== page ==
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A command-line REPL for RESTful HTTP Services

September 25, '18 Comments [10] Posted in DotNetCore | Open Source
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HTTP REPLMy that's a lot of acronyms. REPL means "Read Evaluate Print Loop." You know how you can run "python" and then just type 2+2 and get answer? That's a type of REPL.

The ASP.NET Core team is building a REPL that lets you explore and interact with your RESTful services. Ideally your services will have Swagger/OpenAPI available that describes the service. Right now this Http-REPL is just being developed and they're aiming to release it as a .NET Core Global Tool in .NET Core 2.2.

You can install global tools like this:

dotnet tool install -g nyancat

Then you can run "nyancat." Get a list of installed tools like this:

C:\Users\scott> dotnet tool list -g
Package Id                 Version                   Commands
--------------------------------------------------------------------
altcover.global            3.5.560                   altcover
dotnet-depends             0.1.0                     dotnet-depends
dotnet-httprepl            2.2.0-preview3-35304      dotnet-httprepl
dotnet-outdated            2.0.0                     dotnet-outdated
dotnet-search              1.0.0                     dotnet-search
dotnet-serve               1.0.0                     dotnet-serve
git-status-cli             1.0.0                     git-status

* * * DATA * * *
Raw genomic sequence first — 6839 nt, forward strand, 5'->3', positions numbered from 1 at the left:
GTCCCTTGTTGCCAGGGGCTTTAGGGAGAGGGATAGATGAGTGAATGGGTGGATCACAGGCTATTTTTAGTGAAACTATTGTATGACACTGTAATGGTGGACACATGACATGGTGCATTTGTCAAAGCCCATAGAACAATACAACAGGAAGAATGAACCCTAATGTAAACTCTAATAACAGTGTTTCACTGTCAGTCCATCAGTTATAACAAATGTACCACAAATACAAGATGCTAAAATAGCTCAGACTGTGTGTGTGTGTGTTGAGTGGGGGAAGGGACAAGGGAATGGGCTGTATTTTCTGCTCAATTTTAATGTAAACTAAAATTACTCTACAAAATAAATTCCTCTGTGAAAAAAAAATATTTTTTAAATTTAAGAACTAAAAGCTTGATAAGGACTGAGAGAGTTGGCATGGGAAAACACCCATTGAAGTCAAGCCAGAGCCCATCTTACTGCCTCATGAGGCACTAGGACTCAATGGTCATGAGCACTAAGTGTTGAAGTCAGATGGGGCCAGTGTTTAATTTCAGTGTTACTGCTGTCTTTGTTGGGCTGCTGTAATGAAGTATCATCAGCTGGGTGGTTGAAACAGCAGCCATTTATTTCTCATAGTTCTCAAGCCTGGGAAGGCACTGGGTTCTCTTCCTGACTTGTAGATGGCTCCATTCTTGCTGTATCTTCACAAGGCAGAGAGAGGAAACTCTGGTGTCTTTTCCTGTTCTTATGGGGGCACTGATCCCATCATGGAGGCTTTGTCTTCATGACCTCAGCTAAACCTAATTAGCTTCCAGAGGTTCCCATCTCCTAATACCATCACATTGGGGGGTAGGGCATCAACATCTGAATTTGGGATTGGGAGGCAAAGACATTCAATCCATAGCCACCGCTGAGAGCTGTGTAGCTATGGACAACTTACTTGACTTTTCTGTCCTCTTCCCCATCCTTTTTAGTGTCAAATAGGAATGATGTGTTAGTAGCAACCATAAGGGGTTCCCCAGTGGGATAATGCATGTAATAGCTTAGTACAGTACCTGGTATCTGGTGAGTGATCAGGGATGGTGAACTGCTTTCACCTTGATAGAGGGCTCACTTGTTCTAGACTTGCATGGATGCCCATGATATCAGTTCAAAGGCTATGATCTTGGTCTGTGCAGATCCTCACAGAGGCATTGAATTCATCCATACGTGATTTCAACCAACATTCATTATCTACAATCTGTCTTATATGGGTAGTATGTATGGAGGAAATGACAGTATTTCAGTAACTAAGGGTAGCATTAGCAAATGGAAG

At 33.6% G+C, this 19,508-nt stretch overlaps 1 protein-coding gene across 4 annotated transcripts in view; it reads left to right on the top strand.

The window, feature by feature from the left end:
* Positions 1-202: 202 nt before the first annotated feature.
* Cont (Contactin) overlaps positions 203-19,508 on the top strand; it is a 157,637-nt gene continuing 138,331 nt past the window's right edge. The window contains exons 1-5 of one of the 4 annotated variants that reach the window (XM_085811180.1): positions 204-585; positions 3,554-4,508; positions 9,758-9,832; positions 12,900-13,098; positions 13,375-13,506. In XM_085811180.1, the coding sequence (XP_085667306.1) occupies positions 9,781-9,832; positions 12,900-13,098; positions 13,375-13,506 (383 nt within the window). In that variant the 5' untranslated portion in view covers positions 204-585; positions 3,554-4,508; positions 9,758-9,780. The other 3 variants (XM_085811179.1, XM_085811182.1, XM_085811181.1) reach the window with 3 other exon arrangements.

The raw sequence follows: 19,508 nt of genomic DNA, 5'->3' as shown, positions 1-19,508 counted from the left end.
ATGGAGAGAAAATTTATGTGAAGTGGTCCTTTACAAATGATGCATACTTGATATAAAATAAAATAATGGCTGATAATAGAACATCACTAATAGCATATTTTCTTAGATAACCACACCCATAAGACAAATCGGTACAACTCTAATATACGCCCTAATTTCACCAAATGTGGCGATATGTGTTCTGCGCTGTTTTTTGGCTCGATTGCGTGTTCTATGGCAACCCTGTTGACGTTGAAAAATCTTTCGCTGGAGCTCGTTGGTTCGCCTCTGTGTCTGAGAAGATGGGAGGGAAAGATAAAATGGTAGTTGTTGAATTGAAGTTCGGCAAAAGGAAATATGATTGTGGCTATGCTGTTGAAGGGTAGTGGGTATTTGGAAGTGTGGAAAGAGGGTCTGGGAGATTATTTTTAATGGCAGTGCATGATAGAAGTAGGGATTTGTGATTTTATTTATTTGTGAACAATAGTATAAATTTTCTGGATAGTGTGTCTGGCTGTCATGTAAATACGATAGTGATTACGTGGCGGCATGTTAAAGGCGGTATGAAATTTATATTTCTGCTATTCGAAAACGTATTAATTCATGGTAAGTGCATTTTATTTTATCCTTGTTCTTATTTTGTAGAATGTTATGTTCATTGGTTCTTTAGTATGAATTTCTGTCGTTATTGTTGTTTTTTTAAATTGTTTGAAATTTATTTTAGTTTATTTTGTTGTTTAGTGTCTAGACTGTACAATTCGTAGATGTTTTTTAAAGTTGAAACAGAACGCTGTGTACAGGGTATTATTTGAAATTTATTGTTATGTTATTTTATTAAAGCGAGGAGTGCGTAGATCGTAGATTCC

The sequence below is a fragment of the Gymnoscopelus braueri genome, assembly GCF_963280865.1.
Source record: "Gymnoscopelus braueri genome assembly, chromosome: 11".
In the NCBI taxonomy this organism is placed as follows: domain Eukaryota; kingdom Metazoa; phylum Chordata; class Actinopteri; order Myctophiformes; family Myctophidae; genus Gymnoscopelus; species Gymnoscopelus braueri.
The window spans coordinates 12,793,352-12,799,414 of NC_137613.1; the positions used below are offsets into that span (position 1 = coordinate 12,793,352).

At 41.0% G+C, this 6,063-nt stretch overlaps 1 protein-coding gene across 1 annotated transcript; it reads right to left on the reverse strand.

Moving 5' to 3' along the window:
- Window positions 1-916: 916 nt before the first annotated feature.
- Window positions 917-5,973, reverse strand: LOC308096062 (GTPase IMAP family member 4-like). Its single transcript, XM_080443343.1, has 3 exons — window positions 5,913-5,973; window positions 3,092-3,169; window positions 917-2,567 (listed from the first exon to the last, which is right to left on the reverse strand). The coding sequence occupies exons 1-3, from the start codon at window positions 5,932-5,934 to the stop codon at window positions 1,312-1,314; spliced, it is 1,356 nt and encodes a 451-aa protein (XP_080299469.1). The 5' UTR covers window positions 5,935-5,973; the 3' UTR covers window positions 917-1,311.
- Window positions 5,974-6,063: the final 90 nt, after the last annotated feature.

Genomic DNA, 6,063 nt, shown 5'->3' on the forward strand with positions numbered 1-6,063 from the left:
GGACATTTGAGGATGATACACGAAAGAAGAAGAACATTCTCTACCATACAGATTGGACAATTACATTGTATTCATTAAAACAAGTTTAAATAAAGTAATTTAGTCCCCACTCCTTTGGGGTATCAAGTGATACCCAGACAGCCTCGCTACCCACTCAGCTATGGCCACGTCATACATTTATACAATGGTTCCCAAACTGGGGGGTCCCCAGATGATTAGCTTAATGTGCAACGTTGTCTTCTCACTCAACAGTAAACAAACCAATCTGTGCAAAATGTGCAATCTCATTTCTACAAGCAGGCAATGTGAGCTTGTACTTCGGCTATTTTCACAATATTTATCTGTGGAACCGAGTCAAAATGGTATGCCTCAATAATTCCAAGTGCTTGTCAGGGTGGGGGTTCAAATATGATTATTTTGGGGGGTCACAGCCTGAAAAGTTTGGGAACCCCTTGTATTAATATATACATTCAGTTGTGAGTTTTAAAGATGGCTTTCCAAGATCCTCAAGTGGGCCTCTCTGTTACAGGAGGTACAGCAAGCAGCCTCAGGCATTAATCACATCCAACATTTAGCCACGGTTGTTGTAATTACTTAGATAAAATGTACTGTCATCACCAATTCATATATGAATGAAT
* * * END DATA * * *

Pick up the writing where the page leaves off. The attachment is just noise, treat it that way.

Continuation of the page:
github-issues-cli          1.0.0                     ghi
nukeeper                   0.7.2                     NuKeeper
nyancat                    1.0.0                     nyancat
project2015to2017.cli      1.8.1                     csproj-to-2017

For the HTTP-REPL, since it's not yet released you have to point the Tool Feed to a daily build location, so do this:

dotnet tool install -g --version 2.2.0-* --add-source https://dotnet.myget.org/F/dotnet-core/api/v3/index.json dotnet-httprepl

Then run it with "dotnet httprepl." I'd like another name? What do you think? RESTy? POSTr? API Test? API View?

Here's an example run where I start up a Web API.

C:\SwaggerApp> dotnet httprepl
(Disconnected)~ set base http://localhost:65369
Using swagger metadata from http://localhost:65369/swagger/v1/swagger.json

http://localhost:65369/~ dir
.        []
People   [get|post]
Values   [get|post]

http://localhost:65369/~ cd People
/People    [get|post]

http://localhost:65369/People~ dir